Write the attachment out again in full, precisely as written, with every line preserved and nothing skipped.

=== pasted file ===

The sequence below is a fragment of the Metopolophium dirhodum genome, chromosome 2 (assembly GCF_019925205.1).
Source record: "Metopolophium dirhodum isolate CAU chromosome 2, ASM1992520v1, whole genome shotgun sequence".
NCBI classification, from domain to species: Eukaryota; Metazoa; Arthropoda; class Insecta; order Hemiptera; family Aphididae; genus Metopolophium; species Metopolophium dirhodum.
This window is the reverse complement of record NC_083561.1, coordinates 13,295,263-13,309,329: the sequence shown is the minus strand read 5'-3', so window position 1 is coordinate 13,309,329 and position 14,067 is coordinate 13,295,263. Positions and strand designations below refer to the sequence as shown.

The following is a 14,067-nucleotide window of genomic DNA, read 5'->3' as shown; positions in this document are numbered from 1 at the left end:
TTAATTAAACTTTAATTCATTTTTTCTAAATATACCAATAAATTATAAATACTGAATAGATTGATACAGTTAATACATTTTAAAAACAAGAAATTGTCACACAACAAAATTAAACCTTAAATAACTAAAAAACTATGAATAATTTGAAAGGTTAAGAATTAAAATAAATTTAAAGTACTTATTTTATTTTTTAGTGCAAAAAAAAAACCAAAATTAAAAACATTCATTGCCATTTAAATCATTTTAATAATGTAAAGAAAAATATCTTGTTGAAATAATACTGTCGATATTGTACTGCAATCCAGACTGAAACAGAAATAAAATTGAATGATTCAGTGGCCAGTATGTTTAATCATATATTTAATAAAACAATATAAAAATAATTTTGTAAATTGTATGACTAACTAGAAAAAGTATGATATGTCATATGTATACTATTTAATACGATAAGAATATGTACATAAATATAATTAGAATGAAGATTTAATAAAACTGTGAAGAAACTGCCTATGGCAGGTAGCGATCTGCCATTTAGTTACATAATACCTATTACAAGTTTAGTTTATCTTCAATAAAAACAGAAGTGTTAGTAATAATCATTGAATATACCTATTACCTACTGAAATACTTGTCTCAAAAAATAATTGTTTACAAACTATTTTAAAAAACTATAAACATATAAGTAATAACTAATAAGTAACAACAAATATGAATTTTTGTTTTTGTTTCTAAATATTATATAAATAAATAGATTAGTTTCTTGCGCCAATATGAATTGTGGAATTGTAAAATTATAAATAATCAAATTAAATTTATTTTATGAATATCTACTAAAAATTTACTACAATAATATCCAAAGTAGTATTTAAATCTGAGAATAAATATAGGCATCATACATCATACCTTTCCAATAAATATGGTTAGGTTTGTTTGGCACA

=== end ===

The sequence below is a fragment of the Metopolophium dirhodum genome, chromosome 2 (assembly GCF_019925205.1).
Source record: "Metopolophium dirhodum isolate CAU chromosome 2, ASM1992520v1, whole genome shotgun sequence".
NCBI classification, from domain to species: Eukaryota; Metazoa; Arthropoda; class Insecta; order Hemiptera; family Aphididae; genus Metopolophium; species Metopolophium dirhodum.
This window is the reverse complement of record NC_083561.1, coordinates 13,295,263-13,309,329: the sequence shown is the minus strand read 5'-3', so window position 1 is coordinate 13,309,329 and position 14,067 is coordinate 13,295,263. Positions and strand designations below refer to the sequence as shown.

The following is a 14,067-nucleotide window of genomic DNA, read 5'->3' as shown; positions in this document are numbered from 1 at the left end:
TTAATTAAACTTTAATTCATTTTTTCTAAATATACCAATAAATTATAAATACTGAATAGATTGATACAGTTAATACATTTTAAAAACAAGAAATTGTCACACAACAAAATTAAACCTTAAATAACTAAAAAACTATGAATAATTTGAAAGGTTAAGAATTAAAATAAATTTAAAGTACTTATTTTATTTTTTAGTGCAAAAAAAAAACCAAAATTAAAAACATTCATTGCCATTTAAATCATTTTAATAATGTAAAGAAAAATATCTTGTTGAAATAATACTGTCGATATTGTACTGCAATCCAGACTGAAACAGAAATAAAATTGAATGATTCAGTGGCCAGTATGTTTAATCATATATTTAATAAAACAATATAAAAATAATTTTGTAAATTGTATGACTAACTAGAAAAAGTATGATATGTCATATGTATACTATTTAATACGATAAGAATATGTACATAAATATAATTAGAATGAAGATTTAATAAAACTGTGAAGAAACTGCCTATGGCAGGTAGCGATCTGCCATTTAGTTACATAATACCTATTACAAGTTTAGTTTATCTTCAATAAAAACAGAAGTGTTAGTAATAATCATTGAATATACCTATTACCTACTGAAATACTTGTCTCAAAAAATAATTGTTTACAAACTATTTTAAAAAACTATAAACATATAAGTAATAACTAATAAGTAACAACAAATATGAATTTTTGTTTTTGTTTCTAAATATTATATAAATAAATAGATTAGTTTCTTGCGCCAATATGAATTGTGGAATTGTAAAATTATAAATAATCAAATTAAATTTATTTTATGAATATCTACTAAAAATTTACTACAATAATATCCAAAGTAGTATTTAAATCTGAGAATAAATATAGGCATCATACATCATACCTTTCCAATAAATATGGTTAGGTTTGTTTGGCACA